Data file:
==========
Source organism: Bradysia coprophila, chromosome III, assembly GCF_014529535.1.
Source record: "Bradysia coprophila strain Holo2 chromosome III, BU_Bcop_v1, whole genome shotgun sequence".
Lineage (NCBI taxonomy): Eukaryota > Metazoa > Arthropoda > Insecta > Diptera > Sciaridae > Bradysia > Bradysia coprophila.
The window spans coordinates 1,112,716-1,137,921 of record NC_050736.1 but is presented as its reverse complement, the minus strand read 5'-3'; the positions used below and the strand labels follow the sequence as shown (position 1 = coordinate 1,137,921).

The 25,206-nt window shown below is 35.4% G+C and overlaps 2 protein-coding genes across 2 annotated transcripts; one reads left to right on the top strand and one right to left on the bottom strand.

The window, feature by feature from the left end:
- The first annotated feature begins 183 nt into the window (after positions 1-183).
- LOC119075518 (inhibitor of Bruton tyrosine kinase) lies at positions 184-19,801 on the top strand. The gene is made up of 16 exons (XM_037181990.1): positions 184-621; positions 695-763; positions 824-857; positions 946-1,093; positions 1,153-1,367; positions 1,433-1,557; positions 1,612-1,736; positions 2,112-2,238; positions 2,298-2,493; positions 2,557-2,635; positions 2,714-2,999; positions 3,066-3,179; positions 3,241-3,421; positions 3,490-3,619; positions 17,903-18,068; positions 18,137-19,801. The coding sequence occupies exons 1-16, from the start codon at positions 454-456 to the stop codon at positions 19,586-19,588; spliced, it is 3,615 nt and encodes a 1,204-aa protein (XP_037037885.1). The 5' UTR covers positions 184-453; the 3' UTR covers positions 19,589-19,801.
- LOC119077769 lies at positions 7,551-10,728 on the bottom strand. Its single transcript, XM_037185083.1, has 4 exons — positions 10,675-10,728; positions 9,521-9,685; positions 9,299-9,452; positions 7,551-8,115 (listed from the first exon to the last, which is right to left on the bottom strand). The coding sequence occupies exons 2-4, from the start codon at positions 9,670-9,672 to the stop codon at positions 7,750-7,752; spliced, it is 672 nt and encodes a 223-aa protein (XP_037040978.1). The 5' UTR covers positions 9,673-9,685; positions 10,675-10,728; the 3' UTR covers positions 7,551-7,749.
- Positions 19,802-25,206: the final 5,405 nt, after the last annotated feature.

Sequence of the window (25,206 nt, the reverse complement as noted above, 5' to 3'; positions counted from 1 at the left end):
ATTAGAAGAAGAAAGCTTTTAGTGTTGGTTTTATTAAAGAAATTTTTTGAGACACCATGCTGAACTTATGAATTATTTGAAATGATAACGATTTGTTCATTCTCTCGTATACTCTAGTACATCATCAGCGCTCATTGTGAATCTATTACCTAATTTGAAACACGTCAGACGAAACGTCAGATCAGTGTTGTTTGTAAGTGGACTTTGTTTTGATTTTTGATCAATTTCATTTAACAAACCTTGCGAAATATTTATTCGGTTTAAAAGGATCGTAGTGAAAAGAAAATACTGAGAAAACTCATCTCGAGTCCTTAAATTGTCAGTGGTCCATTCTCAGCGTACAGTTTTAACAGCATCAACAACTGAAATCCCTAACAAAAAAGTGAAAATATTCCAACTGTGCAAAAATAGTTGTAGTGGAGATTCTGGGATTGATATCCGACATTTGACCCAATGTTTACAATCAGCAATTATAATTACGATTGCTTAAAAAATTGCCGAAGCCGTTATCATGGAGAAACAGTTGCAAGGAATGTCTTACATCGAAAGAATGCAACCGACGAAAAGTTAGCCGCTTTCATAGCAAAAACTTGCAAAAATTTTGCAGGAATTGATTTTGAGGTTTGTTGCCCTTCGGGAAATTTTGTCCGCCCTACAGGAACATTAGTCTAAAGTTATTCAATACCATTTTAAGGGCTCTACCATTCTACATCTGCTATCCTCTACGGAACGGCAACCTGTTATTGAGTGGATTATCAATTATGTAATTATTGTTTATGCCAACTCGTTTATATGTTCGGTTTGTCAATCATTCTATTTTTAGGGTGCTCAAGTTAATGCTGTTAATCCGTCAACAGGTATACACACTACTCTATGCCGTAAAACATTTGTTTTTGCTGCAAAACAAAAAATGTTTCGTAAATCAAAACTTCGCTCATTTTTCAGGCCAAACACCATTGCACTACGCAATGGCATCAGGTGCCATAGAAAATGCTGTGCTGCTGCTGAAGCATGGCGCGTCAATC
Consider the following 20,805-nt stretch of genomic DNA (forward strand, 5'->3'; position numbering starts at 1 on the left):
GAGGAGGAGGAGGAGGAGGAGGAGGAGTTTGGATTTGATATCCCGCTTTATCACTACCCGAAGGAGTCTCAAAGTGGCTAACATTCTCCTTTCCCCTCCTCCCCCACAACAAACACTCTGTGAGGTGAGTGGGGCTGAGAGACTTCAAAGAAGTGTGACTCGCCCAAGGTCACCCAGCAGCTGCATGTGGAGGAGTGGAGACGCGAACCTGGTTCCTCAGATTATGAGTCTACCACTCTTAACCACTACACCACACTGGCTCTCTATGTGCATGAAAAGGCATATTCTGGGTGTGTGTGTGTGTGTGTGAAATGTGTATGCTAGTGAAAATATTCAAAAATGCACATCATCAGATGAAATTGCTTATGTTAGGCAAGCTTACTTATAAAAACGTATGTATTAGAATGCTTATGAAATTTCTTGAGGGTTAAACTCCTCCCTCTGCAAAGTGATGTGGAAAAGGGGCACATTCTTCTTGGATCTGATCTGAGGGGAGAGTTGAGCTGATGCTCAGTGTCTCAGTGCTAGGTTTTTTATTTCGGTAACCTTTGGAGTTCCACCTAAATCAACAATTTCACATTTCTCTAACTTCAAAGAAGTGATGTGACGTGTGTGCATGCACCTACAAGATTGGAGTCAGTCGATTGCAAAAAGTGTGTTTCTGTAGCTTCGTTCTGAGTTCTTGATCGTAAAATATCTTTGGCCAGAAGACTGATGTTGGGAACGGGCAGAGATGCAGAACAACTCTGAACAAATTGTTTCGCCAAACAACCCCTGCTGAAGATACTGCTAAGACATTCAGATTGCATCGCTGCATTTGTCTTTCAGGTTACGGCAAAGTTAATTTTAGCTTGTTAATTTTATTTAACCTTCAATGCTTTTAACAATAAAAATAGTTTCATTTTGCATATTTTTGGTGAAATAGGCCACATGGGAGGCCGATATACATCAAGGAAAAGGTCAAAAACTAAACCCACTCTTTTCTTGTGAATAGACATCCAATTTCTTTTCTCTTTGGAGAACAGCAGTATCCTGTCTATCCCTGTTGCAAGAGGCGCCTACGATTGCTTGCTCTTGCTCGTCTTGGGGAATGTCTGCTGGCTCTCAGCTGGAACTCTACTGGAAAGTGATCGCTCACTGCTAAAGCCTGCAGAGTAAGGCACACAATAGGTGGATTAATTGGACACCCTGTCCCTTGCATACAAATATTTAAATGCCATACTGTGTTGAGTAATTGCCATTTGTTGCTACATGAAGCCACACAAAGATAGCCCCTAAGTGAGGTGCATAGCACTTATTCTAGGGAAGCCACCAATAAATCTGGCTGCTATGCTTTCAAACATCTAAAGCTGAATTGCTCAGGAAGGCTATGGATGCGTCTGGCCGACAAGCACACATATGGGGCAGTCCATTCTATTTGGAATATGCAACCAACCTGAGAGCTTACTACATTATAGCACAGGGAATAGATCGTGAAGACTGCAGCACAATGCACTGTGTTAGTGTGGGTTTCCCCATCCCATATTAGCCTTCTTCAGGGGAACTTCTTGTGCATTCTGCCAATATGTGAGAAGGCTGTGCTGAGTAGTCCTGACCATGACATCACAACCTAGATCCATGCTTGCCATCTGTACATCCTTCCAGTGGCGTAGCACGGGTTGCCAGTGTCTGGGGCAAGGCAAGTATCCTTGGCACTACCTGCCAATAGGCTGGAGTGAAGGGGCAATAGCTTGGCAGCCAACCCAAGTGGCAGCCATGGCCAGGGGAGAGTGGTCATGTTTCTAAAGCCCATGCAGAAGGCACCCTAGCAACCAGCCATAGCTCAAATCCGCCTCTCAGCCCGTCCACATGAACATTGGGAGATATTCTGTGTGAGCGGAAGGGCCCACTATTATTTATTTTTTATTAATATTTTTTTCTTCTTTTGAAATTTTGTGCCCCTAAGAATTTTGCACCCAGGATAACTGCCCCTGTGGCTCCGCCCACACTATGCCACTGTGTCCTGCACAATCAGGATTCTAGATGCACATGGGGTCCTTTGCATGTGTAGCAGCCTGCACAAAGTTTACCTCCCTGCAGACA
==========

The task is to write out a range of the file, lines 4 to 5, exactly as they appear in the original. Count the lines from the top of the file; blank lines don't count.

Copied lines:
The window spans coordinates 1,112,716-1,137,921 of record NC_050736.1 but is presented as its reverse complement, the minus strand read 5'-3'; the positions used below and the strand labels follow the sequence as shown (position 1 = coordinate 1,137,921).

The 25,206-nt window shown below is 35.4% G+C and overlaps 2 protein-coding genes across 2 annotated transcripts; one reads left to right on the top strand and one right to left on the bottom strand.